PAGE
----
Policies addressing these challenges can help maximise the potential productivity gains from effective teleworking while protecting workers from negative side effects and assuring innovation in the long-run. Besides productivity improvements, such policies also promise additional benefits for a range of other policy areas, such as contributing to gender equality, improving job opportunities in rural areas and reducing congestion and housing costs in urban areas as well as better work-life balance in general. Relevant policies pertain to three main areas: supporting complementary investments; helping surmount cultural and legal hurdles; and mitigating potential side effects (Table 1). Specifically, the following policies appear particularly relevant:

  • Stimulate investments into the communication infrastructure, e.g. to phase out slower xDSL by deploying fibre deeper into the broadband network of providers, to enhance the capability and resilience of the communication infrastructure (OECD, 2020[42]), and contribute to bridge the geographical divide with high-speed broadband being less often available in rural areas (De Stefano, Kneller and Timmis, 2014[45]).

  • Accelerate the diffusion of the communication infrastructure required for telework through (conditional and targeted) financial support for ICT upgrades to encourage firms to implement teleworking (OECD, 2020[1]).

  • To promote overall telework and counter social and regional disparities, stimulate investments in relevant skills especially among workers currently less able to telework. As many workers already possessing skills necessary for telework, e.g. in knowledge-intensive services, are largely concentrated in urban areas, large gains in skill supply may be obtained by up-skilling workers in rural areas. Promoting online education is particularly suited to provide training opportunities beyond the reach of large cities (Clancy, 2020[24]).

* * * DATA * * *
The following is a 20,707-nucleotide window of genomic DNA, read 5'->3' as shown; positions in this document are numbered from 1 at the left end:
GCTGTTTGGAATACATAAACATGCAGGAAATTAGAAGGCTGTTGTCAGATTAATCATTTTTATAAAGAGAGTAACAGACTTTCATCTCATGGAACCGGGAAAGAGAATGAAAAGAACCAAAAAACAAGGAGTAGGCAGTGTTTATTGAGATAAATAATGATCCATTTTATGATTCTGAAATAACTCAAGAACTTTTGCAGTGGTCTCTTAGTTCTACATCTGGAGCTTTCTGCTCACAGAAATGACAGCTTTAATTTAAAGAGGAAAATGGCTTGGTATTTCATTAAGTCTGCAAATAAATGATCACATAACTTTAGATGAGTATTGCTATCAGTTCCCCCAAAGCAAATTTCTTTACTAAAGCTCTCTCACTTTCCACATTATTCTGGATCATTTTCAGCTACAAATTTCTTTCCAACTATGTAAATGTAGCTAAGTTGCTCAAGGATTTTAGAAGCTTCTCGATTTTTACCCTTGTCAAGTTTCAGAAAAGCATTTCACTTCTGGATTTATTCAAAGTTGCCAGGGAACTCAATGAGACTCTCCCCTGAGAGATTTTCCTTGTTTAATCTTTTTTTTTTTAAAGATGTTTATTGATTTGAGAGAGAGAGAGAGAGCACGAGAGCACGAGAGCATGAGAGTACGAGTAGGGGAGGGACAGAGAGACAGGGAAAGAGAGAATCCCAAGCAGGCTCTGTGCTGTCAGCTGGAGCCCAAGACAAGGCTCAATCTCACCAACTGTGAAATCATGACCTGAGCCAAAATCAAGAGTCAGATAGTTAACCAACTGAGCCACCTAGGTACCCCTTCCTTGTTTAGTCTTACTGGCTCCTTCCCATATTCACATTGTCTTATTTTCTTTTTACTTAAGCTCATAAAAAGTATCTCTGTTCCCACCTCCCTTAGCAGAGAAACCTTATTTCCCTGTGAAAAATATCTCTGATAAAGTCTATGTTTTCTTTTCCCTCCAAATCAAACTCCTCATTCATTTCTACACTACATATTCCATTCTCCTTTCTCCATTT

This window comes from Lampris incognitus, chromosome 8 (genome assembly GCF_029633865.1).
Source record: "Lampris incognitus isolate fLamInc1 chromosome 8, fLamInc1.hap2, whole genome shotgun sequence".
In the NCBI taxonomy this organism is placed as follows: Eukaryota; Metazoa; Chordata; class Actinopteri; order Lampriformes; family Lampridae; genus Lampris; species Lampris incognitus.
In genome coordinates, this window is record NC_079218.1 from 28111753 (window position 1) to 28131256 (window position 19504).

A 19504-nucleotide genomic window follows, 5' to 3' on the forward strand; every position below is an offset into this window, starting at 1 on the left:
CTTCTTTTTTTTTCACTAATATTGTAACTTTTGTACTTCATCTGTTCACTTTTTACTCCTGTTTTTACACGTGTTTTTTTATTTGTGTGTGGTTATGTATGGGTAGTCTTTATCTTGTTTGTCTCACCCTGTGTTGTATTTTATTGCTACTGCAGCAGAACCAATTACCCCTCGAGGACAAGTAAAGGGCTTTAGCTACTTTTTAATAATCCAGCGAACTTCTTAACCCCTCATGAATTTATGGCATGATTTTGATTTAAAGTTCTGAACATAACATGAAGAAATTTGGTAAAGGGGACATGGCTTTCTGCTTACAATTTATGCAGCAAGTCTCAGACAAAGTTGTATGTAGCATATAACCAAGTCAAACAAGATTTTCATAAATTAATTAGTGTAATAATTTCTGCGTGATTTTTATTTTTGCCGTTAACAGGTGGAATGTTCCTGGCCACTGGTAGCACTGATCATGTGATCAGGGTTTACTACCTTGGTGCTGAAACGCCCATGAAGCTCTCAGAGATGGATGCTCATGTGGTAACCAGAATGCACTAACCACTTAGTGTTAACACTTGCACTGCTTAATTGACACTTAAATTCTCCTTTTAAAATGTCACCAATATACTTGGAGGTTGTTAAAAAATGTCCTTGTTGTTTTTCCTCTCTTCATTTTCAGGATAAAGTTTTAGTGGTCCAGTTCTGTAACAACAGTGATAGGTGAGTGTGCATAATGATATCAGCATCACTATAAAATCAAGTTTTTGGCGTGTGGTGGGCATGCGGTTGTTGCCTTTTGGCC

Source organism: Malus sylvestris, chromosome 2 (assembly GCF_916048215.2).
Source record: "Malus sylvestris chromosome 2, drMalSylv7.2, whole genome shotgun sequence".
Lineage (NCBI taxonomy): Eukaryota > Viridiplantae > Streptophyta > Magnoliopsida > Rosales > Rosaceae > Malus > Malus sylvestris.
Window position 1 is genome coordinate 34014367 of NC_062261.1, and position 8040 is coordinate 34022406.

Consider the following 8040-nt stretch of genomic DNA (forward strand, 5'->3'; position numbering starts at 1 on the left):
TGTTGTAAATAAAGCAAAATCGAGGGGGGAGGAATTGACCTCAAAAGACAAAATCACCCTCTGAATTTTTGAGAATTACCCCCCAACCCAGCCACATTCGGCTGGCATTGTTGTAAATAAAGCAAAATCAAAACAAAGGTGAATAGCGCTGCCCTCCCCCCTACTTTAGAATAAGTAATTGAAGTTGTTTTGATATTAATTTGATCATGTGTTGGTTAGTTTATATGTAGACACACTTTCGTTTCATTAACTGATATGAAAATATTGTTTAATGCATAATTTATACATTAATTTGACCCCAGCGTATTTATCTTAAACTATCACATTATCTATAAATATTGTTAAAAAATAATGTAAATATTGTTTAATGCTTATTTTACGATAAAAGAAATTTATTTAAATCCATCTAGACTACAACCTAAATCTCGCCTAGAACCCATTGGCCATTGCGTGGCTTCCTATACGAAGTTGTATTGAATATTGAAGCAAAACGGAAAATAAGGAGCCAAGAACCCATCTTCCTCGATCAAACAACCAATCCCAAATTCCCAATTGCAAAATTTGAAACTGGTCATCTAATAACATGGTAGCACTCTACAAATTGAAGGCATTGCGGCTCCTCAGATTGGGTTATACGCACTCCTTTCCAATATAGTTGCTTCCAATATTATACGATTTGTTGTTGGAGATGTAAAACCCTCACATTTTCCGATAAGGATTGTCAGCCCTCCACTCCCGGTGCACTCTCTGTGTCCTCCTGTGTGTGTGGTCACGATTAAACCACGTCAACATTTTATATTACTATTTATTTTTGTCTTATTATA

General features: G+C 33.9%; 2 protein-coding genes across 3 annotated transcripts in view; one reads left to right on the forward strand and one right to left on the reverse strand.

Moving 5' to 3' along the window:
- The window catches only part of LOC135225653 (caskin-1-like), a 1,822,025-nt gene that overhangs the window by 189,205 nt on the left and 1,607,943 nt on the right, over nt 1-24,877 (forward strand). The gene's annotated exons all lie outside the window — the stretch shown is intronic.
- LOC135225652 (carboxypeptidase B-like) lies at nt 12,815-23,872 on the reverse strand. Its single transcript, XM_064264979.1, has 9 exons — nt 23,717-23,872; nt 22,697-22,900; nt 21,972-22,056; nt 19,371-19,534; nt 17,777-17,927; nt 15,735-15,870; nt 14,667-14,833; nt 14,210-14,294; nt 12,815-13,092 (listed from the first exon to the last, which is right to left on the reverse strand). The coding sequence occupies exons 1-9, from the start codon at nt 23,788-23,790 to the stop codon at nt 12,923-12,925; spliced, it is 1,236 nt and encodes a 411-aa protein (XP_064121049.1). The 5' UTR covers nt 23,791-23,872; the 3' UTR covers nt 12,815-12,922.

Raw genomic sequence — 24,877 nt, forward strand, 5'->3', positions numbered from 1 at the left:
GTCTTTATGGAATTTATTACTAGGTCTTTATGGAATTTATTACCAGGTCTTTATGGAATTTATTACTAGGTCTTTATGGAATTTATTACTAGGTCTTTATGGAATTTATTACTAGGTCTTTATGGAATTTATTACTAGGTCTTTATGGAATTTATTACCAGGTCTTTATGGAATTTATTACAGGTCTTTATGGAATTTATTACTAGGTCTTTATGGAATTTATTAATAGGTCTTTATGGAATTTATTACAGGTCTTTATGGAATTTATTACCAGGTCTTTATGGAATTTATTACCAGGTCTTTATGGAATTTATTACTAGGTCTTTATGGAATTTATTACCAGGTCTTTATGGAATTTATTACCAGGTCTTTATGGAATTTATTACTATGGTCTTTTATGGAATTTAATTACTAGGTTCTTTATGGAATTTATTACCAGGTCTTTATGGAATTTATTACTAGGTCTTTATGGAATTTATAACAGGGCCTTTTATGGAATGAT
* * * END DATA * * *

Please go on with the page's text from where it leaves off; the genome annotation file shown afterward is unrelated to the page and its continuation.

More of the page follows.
• Promote the sharing of best management practices through information campaigns and stimulating investments in management training.

  • Provide funding for relevant research, e.g. Virtual Reality, to improve the quality of remote communication (Atkinson et al., 2020[46]).

  • Counter resistance to introduce telework because of adherence to traditional working arrangements by promoting a ‘right to telework’ for at least some hours per week in suitable occupations, or by directly subsidising telework, as done by the metropolitan government in Tokyo, Japan (The Japan Times, 2020[47]). Framework arrangements for telework as part of collective agreements among social partners can play a crucial role to facilitate the use of telework.

  • Offering bilateral tax agreements, e.g. as done between France and Belgium, facilitates working across borders and increases the effective skill supply to firms; similar adjustments may be required to accommodate the specific circumstances for cross-border workers on retirement benefits and health care provision.

  • A cultural shift may be achieved through information campaigns on successful transitions and highlighting the broader societal benefits beyond productivity, such as reducing the environmental impact and improving work-life balance. Adapting the public sector to remote work could serve to showcase the benefits of telework and may ease bureaucratic burdens.

  • Counter legal hurdles to telework by adapting the legal and regulatory system, e.g. accepting the use of digital signatures more broadly as introduced during the lockdown for French notaries (Atkinson et al., 2020[46]).

  • Importantly, the crisis is already catalysing a cultural shift regarding the distribution of care duties, as women, who are disproportionately engaged in these tasks, are more likely to be employed in essential professions and partners have to fill in. This shift could be reinforced by adapting the benefit and tax system, e.g. by reconsidering tax benefits for single-earner households (Alon et al., 2020[41]).

  • The risk for innovation due to the lack of in-person interactions and knowledge sharing could be compensated for by deliberately creating opportunities for exchange. For instance, promoting co-working spaces across the country can foster innovation while saving commuting time and decrease regional inequalities (Clancy, 2020[24]).